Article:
The impressive new Lamborghini Huracan Evo is to be available in Spyder form with a folding fabric roof
Lamborghini has wasted no time following up its new Huracán Evo supercar with the obligatory soft-top Spyder version. Set to be revealed to the public at the Geneva motor show next week, the Spyder is aiming to offer the same heavily revised chassis tuning and stirring naturally aspirated V10 engine but in an open-topped body.
If you’ve read our review of the new Huracán Evo, you’ll know that Lamborghini has done an impressive job of transforming the previous Huracán’s somewhat inert handling. The result is a supercar that’s truly able to rival class leaders such as the Ferrari 488 and McLaren 720S Spiders. The feat has been achieved via both hardware and software upgrades – the hardware tweaks notably including the adoption of the rear-wheel steering system from the Aventador S.
As in the Huracán coupe, all of the Spyder’s dynamic chassis components, like the dynamic steering system, adaptive dampers and various other driver aids, are now controlled by a central ECU. Called Lamborghini Dinamica Veicolo Integrata (or LVDI for short), the system not only adjusts these dynamic elements actively but also proactively – using road, driver and vehicle data amassed from multiple sensors throughout the car.
It’s all techy stuff, but does it actually work? Well, yes, it does, as proven by the coupe’s thrilling dynamic abilities revealed at its launch a few months ago.
This new Spyder should fare just as well, too. Its carbonfibre monocoque chassis means little compromise in terms of stiffness as a result of the fixed roof being sheared off and little penalty with regards to weight gain, aside from the small added mass of the folding roof and its mechanism. Lamborghini quotes the Huracán Evo Spyder’s weight as 1542kg ‘dry’, which is a reasonable 120kg up on the coupe.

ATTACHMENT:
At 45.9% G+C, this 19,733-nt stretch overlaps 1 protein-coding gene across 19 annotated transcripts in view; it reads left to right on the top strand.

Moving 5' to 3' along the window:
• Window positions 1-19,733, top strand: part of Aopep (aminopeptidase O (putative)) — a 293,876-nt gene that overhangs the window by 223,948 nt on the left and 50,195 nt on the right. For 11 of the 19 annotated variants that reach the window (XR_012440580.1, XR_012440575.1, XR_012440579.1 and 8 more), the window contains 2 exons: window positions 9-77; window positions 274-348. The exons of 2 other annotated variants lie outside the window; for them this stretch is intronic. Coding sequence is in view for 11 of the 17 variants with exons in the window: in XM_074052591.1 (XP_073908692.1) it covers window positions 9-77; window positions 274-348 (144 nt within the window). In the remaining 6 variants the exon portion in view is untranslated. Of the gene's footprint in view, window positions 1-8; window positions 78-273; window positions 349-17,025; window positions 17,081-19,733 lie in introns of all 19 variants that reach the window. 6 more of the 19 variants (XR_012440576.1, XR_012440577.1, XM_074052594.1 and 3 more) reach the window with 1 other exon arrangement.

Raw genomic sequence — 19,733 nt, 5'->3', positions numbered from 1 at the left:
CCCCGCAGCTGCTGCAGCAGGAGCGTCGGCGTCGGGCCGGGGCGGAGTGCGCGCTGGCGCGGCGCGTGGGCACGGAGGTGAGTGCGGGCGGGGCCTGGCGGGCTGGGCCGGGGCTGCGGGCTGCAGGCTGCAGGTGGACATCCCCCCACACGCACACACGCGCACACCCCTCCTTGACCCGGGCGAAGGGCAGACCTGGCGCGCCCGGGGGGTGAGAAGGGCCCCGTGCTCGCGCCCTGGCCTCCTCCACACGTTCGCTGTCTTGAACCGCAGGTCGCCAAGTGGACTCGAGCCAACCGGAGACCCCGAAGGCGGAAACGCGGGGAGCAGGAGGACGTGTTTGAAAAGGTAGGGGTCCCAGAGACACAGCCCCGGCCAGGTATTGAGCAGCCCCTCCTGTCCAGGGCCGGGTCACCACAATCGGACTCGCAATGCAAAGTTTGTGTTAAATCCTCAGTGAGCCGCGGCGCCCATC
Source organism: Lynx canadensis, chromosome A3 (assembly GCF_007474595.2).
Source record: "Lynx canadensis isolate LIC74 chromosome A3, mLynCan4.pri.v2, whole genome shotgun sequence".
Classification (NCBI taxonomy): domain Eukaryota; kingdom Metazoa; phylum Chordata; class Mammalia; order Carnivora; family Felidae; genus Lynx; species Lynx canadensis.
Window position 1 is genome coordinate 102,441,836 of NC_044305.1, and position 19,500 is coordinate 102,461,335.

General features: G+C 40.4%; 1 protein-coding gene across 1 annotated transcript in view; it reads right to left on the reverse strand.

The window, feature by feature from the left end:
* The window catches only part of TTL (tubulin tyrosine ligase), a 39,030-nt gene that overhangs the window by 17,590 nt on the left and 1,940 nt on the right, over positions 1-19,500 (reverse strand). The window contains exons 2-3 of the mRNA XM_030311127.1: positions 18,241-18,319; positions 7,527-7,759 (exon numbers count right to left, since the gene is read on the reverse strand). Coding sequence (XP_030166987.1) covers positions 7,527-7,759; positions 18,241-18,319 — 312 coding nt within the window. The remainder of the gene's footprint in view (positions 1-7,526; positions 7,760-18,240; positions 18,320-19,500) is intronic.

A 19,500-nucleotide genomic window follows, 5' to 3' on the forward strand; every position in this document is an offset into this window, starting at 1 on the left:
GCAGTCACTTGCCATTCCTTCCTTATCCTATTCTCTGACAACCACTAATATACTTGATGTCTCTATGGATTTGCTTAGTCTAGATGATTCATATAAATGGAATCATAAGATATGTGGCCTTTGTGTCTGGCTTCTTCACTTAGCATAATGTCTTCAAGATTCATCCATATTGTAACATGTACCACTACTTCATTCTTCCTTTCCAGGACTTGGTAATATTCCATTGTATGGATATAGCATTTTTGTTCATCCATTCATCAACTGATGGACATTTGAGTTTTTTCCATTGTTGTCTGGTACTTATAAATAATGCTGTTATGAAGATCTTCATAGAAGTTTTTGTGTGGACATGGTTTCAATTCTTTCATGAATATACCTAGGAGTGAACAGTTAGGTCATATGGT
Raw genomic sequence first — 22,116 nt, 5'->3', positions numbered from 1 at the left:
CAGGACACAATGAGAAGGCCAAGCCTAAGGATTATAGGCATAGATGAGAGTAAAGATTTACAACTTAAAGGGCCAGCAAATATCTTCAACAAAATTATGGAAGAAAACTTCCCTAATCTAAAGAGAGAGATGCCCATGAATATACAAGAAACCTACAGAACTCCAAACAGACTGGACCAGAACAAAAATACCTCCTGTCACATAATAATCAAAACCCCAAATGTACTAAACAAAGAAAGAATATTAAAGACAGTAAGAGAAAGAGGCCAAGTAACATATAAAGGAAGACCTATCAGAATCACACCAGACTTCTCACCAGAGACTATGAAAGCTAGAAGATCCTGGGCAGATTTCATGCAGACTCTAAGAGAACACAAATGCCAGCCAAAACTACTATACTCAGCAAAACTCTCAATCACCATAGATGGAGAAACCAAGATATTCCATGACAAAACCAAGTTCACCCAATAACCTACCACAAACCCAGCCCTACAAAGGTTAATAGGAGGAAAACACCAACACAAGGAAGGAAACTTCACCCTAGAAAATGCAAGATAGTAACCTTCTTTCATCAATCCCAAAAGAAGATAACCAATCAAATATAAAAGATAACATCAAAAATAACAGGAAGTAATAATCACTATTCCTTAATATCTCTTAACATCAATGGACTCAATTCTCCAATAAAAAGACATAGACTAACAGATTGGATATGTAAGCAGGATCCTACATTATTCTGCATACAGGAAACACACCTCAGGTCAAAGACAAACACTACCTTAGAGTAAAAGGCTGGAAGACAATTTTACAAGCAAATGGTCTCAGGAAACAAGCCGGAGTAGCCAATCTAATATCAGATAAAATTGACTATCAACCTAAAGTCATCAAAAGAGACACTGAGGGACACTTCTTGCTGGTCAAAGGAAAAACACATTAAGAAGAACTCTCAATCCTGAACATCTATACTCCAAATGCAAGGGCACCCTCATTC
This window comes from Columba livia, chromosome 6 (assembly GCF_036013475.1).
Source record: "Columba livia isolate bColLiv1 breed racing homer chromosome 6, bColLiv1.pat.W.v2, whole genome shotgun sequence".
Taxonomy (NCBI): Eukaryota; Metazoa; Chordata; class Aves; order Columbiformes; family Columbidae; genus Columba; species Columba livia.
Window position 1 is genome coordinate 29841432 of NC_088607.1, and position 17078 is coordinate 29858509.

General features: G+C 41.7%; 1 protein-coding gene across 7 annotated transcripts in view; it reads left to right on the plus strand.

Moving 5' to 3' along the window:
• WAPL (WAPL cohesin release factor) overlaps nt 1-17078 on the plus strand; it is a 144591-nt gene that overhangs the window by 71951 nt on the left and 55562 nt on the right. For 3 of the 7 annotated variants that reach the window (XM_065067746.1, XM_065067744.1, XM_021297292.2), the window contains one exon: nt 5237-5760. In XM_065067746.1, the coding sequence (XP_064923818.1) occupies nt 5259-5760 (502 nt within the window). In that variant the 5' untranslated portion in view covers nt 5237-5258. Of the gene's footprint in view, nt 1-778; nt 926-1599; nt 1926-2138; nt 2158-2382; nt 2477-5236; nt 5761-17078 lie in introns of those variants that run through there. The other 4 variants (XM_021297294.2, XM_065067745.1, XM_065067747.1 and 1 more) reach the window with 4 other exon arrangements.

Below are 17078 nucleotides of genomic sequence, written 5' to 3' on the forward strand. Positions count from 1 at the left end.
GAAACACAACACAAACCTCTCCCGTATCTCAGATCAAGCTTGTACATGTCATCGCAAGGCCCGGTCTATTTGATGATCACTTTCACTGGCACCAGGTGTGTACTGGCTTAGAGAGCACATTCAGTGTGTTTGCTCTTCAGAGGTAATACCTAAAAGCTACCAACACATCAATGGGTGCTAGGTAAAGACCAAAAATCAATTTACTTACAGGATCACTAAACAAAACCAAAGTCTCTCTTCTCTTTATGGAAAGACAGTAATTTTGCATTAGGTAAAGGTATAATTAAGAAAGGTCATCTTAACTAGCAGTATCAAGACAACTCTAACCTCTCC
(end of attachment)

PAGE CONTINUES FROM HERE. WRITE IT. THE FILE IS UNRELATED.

The powertrain in the Huracán Spyder is as in the Huracán coupe, which means it carries across the same brilliant 5.2-litre naturally aspirated V10 engine with 470kW produced right up at 6500rpm. Power is sent via the same whip-snap seven-speed dual-clutch transmission to all four wheels, accelerating the Spyder to 100km/h in just 3.1sec – only 0.2sec behind the coupe.
Styling and interior changes are as per the coupe, too, with subtle exterior alterations designed to improve the Huracán’s aero balance at speed. The interior is also lifted from the hard-top car, centred around a new portrait-oriented touchscreen in the centre console that controls all of the car’s main functions. The fabric roof is able to raise and lower at up to 500km/h in 17sec, significantly faster than the folding hard-top units seen in rival drop-top supercars from McLaren and Ferrari.